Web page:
When Life Imitated Klimt, and other times Fashion appropriated old paintings to gorgeous effect

Hieronymus Bosch on hand bags, Byzantine icons on platform shoes, and Nicki Minaj cast as Boucher’s Madame de Pompadour; A look at Fashion’s love affair with old paintings!

 


January 25th, 2017  by M. Elise Hillestad

Fashion week is upon us, and as we anticipate the artful collections which will inspire our sartorial selections in the new year, let’s take a glance at all the gorgeous ways fashion designers, editorialists, stylist and photographers have delved into the Renaissance and to other moments in painting history for inspiration. Whether it be sumptuous fabrics imitating a Netherlandish painting’s impasto, a model’s hair done in Baroque braids with a Leonardo headband, or platform shoes with Byzantine icons marching regally down the runway, it comes as absolutely no surprise that Fashion turns back, time and time again, to history’s most beautiful paintings.

 

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Photographer Steven Meisel recreated John Everett Millais’ 1851 painting of Ophelia, with actress Saoirse Ronan for Vogue, 2011

 

The simultaneously erotic and religious fantasies of Hieronymus Bosch continue to be reproduced in motifs for bags, shirts, and dresses- a trend that reappears every year or two in fashion collections, and shows no sign of going away. Why creative minds seem so ubiquitously infatuated with the weird works of Bosch, remains a mystery, but his designs feel fitting for textile.

 

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Carven Fall 2012, Hieronymus Bosch 1503-1515
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Carven Fall 2012, Hieronymus Bosch 1503-1515
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L to R: Alexander McQueen F 2010, Jun Takahashi SS 2015, Valentino SS 2017

 

Several years ago, Dolce and Gabbana who’ve long been known to revere all things Roman Catholic and traditional, dove head first into history and used its trove of gilded, mystical relics as the entire inspiration for that season’s collection. Centuries old, Norman-Byzantine Monreale cathedral in Palermo, Sicily and its mosaic iconography were replicated onto frocks and slippers, tunics, and jewels. The results are incredible!
 

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Dolce & Gabbana FW 2014, Monreale Cathedral
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Dolce & Gabbana FW 2014, Monreale Cathedral
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Dolce & Gabbana FW 2014, Monreale Cathedral
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Dolce & Gabbana FW 2014, Monreale Cathedral

 

Fashion in editorial print and in advertising relies often on the icon: a composition, pose, garment, an element of style that’s emblazoned in our cultural memory because of how classic it is- how well it works. Rapper Nicki Minaj looked pretty, reimagined as Boucher’s Marquise de Pompadour in a 2011 W magazine shoot, complete with book and smart bows.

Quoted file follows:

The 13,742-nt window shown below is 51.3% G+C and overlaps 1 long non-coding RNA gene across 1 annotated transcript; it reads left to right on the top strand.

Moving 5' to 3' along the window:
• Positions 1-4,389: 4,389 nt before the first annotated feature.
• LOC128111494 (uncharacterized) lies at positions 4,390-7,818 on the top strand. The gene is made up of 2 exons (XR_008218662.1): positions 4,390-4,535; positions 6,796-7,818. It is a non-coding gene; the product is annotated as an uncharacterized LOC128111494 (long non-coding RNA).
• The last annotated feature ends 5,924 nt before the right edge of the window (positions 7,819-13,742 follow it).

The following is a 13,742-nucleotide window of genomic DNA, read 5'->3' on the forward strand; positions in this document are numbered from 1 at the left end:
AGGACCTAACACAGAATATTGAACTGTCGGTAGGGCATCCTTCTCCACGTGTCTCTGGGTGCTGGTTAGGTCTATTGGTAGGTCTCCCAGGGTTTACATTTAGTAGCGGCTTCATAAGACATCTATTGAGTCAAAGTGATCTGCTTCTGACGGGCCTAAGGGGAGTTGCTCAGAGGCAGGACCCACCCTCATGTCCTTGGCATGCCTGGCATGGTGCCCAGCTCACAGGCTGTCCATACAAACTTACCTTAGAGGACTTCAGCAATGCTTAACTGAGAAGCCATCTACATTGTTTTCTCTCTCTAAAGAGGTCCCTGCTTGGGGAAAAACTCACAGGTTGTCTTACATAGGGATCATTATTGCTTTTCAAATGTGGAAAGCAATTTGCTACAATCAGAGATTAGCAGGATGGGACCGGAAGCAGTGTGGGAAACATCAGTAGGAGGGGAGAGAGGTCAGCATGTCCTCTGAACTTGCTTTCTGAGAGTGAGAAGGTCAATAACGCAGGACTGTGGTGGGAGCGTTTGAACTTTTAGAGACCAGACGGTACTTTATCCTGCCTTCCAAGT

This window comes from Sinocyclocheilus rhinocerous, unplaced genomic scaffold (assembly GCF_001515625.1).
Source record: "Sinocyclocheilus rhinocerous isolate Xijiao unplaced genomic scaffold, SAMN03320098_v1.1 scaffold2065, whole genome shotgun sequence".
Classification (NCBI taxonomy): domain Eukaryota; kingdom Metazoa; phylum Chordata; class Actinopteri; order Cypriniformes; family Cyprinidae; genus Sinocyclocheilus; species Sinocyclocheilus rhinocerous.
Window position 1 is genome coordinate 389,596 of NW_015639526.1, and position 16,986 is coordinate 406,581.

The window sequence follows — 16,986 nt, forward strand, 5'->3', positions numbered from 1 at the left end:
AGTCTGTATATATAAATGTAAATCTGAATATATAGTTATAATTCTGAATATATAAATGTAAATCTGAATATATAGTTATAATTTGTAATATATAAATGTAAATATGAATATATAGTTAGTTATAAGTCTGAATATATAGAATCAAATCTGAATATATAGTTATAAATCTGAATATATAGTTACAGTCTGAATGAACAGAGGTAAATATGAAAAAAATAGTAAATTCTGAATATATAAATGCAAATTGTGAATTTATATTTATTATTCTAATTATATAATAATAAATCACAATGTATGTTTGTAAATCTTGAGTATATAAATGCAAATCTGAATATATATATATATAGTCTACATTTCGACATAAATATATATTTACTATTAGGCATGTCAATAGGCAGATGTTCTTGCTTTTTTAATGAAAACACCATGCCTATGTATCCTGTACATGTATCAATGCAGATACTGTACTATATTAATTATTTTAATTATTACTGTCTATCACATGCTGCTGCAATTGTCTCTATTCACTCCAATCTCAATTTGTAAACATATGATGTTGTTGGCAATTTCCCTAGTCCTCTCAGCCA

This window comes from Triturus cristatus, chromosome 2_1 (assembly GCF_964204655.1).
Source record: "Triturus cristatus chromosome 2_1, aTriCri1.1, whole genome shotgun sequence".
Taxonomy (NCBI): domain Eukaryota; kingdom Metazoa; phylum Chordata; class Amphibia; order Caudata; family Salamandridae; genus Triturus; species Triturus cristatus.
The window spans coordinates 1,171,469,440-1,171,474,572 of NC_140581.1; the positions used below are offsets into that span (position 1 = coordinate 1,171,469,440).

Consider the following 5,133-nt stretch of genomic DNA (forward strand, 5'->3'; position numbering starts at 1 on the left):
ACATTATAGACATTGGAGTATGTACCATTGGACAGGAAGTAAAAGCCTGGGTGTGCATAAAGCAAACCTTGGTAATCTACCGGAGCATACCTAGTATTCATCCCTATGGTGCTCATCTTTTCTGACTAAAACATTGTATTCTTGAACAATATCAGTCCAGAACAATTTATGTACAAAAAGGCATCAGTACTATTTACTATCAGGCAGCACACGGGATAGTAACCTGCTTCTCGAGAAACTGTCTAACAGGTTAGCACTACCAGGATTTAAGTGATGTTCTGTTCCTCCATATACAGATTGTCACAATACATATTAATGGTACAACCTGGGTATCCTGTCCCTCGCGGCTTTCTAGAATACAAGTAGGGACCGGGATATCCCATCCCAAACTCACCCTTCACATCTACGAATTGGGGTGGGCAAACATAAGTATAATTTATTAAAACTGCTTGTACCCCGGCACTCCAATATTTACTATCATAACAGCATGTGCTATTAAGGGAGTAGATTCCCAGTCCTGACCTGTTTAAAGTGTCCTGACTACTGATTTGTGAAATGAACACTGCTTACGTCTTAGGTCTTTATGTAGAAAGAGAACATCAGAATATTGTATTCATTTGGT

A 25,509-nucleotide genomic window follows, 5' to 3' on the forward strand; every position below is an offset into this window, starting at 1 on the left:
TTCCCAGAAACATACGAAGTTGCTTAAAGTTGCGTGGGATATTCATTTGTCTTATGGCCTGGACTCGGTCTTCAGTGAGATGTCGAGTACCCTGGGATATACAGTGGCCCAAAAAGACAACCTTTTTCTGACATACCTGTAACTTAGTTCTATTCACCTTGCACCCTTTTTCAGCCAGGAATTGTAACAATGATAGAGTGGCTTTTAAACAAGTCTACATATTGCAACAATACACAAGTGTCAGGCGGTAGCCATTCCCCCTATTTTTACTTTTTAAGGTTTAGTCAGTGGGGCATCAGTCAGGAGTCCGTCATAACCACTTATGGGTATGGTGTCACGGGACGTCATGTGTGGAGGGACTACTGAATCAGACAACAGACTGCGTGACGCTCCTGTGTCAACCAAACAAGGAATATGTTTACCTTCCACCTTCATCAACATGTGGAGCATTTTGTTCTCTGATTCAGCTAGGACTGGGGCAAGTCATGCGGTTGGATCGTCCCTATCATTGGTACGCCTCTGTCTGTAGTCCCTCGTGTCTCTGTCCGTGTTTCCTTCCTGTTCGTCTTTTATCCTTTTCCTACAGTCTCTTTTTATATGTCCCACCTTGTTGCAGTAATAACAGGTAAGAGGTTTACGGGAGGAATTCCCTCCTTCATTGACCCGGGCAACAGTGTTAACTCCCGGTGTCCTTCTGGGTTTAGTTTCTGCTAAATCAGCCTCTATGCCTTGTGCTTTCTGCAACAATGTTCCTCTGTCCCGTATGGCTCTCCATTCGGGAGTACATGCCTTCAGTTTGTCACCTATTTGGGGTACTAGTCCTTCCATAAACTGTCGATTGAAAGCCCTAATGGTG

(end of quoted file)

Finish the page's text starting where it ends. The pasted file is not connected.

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Nicki Minaj in W magazine, Madame de Pompadour painted by Francois Boucher, 1756
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Lady with an Ermine by Leonardo c. 1490, Vogue Italia 2005

 

The classical proportions, graceful lines, and harmonious palette of the best paintings, make the best pictures. Fashion photography is no different. Look how little our ideals of beauty have really changed from Bronzino’s over the centuries!

 

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Bronzino 1503-1572, Valentino Resort 2015
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Jean-Marc Nattier 1685-1766, Laboutin handbag ad 2011

 

Perhaps the most astonishingly beautiful appropriation of historical paintings is this series of photographic recreations of Gustav Klimt’s Gold Paintings done by Austrian photographer Inge Prader. Nothing is being sold here, and there is not a stitch of irony in the reproductions. For beauty’s sake alone, she masterfully recreated the scenes of flesh-embracing, gilded garments, and geometric body shapes the painter is known for.

 

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Gustave Klimt’s Beethoven Frieze, 1901
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Inge Prader’s Beethoven Frieze, 2015

 

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Gustav Klimt’s Beethoven Frieze, 1901
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Inge Prader’s Beethoven Frieze, 2015

 

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Gustave Klimt’s Medicine, sketch, 1900-1907
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Gustave Klimt’s Medicine, 1900-1907
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Inge Prader’s Medicine, 2015
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Gustav Klimt’s Beethoven Frieze, 1901
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Inge Prader’s Beethoven Frieze, 2015

 

To me it’s delightful to imagine we can represent craftsmanship, classical aesthetics, and cultural best in how we present our physical selves; even in the clothes we choose to wear. Now if only I could afford Dolce & Gabbana!


 

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